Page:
I was navigated over here from Stack Overflow, hopefully you can help me out.

So I've got a dilemma. Our company has bought a volume license for Microsoft SQL Server 2012 Standard Edition. We purchased the per core license scheme. All of that didn't have any issues; we even installed it without any problems.

The issue is coming from Microsoft though. When I configured our Volume License Account they said:

We will issue a special installation file that will not require a key for usage. In order to install this to the proper processor allocation you purchased you'll need to install the file that many times.

So from what I've gathered, a Microsoft SQL Server 2012 Standard Edition Per-Core License by default is configured as a dual-core. So I understand if I have a quad-core I have to purchase it twice. What I don't understand, why would I need to install it two times?

I can't find any documentation on this.

That process doesn't seem correct, is there a way to test how many cores SQL is running on? Any assistance would be terrific-

Things I've Tried:

  • SQL Installation Guide
  • SQL Getting Started
  • Calling Microsoft

Some how I feel this issue shouldn't be nearly as complicated as it has become.

Those haven't let me come any closer to my goal, I get the notion that I should only have to install it once. But with what that Microsoft Licensing Technician said I suddenly have a cloud of doubts over my head.

Thanks again.


So within our Microsoft Volume License Account this is all it provides with our download:

No Key Required. Description

Which I feel is adding to this confusion. We have it installed on the Server; but I'm not entirely sure if I can check to see that it is running all cores. The receipt shows we've purchased multiple licenses-

If I understand the answer posted; it should be built into our license file from the installation. Is there a way to check that?

2 Answers 2


Have never encountered anything remotely like this and suspect something has been lost in translation. I will of course apply the usual caveat for licensing questions, "don't take anything you read here as gospel, check it with your licensing partner, and Microsoft, and call both back to speak to a different individual. There's a good chance you'll get a different answer the second time around".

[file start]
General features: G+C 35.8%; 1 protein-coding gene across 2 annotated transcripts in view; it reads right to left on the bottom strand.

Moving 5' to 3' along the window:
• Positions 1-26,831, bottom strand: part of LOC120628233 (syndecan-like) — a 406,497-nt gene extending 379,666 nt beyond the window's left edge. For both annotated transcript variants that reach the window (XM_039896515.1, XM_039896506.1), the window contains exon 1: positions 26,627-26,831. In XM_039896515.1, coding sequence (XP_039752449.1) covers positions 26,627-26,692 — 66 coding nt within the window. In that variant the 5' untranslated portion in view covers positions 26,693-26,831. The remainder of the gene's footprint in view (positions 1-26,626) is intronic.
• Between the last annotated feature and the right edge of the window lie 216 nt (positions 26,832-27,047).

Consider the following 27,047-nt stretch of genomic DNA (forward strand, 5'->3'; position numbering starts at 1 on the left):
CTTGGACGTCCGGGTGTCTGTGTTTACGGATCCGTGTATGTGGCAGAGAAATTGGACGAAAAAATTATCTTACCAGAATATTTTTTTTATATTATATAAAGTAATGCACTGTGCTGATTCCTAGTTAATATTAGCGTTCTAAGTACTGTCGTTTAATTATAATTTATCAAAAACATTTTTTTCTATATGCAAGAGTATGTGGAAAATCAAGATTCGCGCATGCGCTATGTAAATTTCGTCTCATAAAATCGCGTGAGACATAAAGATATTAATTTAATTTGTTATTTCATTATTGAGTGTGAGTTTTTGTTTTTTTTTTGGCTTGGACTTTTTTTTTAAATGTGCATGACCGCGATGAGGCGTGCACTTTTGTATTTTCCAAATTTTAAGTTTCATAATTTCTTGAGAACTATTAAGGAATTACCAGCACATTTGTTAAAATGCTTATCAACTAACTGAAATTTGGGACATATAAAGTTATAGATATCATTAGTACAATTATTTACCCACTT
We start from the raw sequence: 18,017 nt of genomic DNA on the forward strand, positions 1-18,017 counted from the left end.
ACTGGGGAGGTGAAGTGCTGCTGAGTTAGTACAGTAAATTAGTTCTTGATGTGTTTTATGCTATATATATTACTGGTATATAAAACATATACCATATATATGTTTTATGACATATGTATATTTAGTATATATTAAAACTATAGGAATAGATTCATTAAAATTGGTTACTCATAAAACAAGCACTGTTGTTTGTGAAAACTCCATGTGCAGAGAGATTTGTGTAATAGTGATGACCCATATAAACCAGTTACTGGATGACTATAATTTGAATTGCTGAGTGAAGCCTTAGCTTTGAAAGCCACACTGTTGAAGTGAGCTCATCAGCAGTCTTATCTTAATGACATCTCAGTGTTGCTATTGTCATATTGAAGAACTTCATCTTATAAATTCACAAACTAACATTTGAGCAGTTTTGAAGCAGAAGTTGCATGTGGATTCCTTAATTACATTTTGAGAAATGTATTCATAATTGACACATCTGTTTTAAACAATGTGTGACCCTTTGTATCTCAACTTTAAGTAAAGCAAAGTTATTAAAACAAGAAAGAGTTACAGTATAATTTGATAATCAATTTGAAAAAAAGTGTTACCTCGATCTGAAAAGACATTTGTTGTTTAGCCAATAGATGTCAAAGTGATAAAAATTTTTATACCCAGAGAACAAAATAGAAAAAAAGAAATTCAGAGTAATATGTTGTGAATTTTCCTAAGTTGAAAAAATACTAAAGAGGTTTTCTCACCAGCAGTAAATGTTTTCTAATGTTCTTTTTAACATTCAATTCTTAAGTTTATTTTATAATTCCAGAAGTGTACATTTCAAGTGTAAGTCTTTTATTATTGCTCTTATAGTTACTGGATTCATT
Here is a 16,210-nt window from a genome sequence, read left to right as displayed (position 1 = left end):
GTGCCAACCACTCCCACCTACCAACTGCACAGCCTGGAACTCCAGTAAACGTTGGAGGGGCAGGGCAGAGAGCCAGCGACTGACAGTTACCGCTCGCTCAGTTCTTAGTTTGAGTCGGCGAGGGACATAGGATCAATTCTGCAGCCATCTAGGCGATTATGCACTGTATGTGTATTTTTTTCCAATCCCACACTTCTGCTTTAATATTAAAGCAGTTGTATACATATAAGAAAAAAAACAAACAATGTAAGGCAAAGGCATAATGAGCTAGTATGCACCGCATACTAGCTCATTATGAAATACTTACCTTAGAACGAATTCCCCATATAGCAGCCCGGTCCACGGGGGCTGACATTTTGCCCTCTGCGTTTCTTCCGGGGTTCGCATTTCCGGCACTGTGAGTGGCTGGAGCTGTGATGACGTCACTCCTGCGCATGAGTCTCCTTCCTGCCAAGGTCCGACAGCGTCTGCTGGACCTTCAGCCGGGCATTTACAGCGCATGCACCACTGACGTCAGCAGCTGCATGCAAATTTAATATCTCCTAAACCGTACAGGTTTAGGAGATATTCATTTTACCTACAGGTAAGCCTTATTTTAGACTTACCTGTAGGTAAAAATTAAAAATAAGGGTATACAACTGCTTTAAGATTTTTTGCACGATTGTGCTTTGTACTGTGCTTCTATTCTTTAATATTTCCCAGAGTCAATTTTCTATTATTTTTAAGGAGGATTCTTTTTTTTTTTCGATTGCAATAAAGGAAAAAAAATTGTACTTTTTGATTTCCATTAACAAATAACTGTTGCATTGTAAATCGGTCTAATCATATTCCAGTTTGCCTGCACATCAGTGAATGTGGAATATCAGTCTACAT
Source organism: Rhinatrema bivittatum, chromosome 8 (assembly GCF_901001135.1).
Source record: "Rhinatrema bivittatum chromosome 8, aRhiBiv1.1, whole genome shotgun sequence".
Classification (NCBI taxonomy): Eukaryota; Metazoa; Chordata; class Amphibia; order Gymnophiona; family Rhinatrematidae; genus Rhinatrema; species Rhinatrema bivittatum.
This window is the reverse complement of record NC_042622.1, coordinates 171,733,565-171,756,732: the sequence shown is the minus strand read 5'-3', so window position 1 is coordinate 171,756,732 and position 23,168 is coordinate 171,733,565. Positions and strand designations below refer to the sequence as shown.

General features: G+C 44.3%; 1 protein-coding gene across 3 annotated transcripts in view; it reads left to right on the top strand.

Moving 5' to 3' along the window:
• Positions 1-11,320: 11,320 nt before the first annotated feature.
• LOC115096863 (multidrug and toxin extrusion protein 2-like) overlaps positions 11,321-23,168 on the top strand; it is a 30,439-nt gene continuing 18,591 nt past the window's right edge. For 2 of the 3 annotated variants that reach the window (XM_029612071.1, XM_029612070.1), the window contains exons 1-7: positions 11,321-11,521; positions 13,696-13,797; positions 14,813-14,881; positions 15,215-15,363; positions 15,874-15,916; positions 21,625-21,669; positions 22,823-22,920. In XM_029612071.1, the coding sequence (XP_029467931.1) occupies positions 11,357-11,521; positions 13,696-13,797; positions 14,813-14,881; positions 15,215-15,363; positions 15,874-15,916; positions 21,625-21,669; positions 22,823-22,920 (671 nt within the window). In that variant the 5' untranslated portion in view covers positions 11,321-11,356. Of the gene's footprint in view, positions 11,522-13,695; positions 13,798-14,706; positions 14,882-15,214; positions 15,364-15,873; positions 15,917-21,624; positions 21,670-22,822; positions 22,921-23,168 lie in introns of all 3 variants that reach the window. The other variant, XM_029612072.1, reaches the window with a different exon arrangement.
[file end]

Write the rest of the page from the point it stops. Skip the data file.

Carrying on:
You get a key, you install the software. Any CPU limitation is a product of the physical environment or version of SQL Server. For standard edition that is:

Limited to lesser of 4 Sockets or 16 cores [source]

A volume license agreement is essentially a discount pricing arrangement, it does not involve a different installation, key distribution policy or CPU utilisation limitation:

If you plan to buy five or more software licenses, Microsoft offers price advantages for volume purchasing. Discover how Microsoft Volume Licensing can help your organisation realise its goals and find out what customers and analysts have to say about it. [source]

Licensing is always complex. Microsoft licensing is at least as complex as other vendors. Unfortunately, my experience has been that they have not yet mastered the art of training their own, or their resellers employees about license models.

There is much fun to be had by locking a Microsoft licensing specialist in a room with a reseller specialist and watching them argue about the finer points of SQL Server or MSDN license arrangements. If you think SQL Server is a minefield, try MSDN.

NB: The "helpful" diagram at the top of the article explaining edition compute capacity limits neatly demonstrates why folk lose their way.

  • Thanks for the response, that was I think the part that truly confused me. When I click for our "Key" we don't have one associated to our account.
    – Greg
    Commented Apr 5, 2013 at 21:15
  • 2
    Download, install, off you go. Save berating the licensing technician for when you're having a bad day and need to vent at someone. Commented Apr 5, 2013 at 21:23
  • So you think the installation file should already contain the optimizations for the cores?
    – Greg
    Commented Apr 5, 2013 at 21:26
  • There are no core limitations in the license file, as far as I'm aware. Standard is limited as per the link in my answer, not the license file. It's conscience and the looming large of the Microsoft legal department that stops you paying for 2 cores and running on 16. (NB: see earlier caveat + get written signed in blood confirmation from Microsoft). Commented Apr 5, 2013 at 21:32

If you want to see how many physical cores SQL server are using (1 physical core maps to 1 logical processor, unless hyperthreading is turned on), you can run the query below to return the number of schedulers (1 scheduler is mapped to 1 logical processor) available for processing,

FROM sys.dm_os_schedulers
WHERE scheduler_id < 1048576 AND [status] = 'VISIBLE ONLINE';

Each row per scheduler. http://msdn.microsoft.com/en-us/library/ms177526.aspx

  • Thanks, I took your advice and ran a Query it looks like it is running on 8 logical processors, 4 physical cores.
    – Greg
    Commented Apr 7, 2013 at 18:37

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